Pitcher Taylor Tennant quits Patriots in shutout victory
Is pitching at least 75 percent of baseball? Or is it even more important, at 90 percent, as some Major League executives believe?
Jefferson’s Taylor Tennant showed once more that dominating pitching can outrank or trump anything else that transpires in a baseball game.
Tennant allowed only five singles to senior-laden Washington, keeping the Patriots off the scoreboard altogether as Jefferson won a well-played game at Sager Field, 3-0. Tennant walked only two and didn’t hit any batters to move his impressive record to 5-0.
When the Patriots did get runners aboard, Tennant was at his two-out best, showing enough strikes and variety of pitches to see Washington leave eight runners stranded in the end.
Tennant’s best moments came in the sixth, when the Patriots had the bases loaded and only one out. Infield errors were responsible for two of the Patriot runners, and a Tennant walk jammed the bases. But the junior right-hander struck out Nathan Kerr and ended the threat by coaxing Davian Hester into grounding out to Chase Anderson at second base.
The unbeaten Tennant probably didn’t mind surrendering Washington’s fifth and last single.
With nobody out and a runner on first in the seventh, Washington’s Trey Virts grounded toward second, where the batted ball hit the runner, who was out by rule for interference. Virts was awarded first base and by rule given a hit.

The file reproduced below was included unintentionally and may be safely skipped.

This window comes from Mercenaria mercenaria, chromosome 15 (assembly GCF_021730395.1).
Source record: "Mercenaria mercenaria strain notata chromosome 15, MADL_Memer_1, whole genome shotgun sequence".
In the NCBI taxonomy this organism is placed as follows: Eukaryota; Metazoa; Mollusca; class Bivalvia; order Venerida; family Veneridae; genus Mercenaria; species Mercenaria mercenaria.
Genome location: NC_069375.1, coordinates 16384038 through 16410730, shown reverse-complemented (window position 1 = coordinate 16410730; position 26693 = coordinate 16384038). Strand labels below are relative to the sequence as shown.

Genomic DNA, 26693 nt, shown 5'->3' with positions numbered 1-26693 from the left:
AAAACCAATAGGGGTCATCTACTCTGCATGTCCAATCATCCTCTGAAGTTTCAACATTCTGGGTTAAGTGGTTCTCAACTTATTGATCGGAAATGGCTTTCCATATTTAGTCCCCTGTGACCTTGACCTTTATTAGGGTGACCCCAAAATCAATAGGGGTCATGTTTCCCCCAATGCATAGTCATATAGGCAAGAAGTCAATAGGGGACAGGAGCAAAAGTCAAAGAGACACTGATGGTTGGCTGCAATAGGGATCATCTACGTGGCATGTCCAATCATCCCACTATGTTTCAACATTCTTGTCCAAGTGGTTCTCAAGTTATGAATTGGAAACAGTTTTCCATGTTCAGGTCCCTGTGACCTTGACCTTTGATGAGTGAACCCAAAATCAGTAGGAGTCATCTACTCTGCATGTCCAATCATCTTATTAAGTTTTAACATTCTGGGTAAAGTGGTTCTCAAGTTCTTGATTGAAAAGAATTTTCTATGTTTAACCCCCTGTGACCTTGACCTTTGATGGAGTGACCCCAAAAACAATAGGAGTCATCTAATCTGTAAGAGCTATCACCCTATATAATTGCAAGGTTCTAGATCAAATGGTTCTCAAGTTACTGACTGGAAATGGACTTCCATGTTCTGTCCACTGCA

When Craig Link went out on a fly to center and Hayden Stang caught Dalton Jackson’s long fly to left, Tennant had his shutout.
Jefferson’s runs came early in the game. Zac Rose had a sharp RBI single to plate David Dinges, who was singled off by Washington starter Spencer Delawder and moved to second when Cory Daly drew a walk.
The Cougars used singles from Cory Roman and Chase Anderson to fuel another one-run inning. Stang singled on a line to center, and when Tyler Green misplayed the ball, Anderson sailed in from third, giving the Cougars a 2-0 lead.
In the Jefferson fifth, Dinges walked, and when he set off for second on a pitch to Daly, he scored as the Jefferson shortstop sent a ringing double to the fence in left.
The Cougars committed some errors, but in general fielded well behind Tennant, who fanned four in going the distance.
Jefferson didn’t have any wild pitches or passed balls, often the bane of high school baseball in chilly weather.
With a record improved to 14-8, Jefferson continued on with a schedule that had it playing seven games in six days.
The Patriots had a 12-7 record and a rematch at home waiting yesterday.
Pitching owned this game, as it often does when strikes are thrown and errors, passed balls and wild pitches are hidden for a night.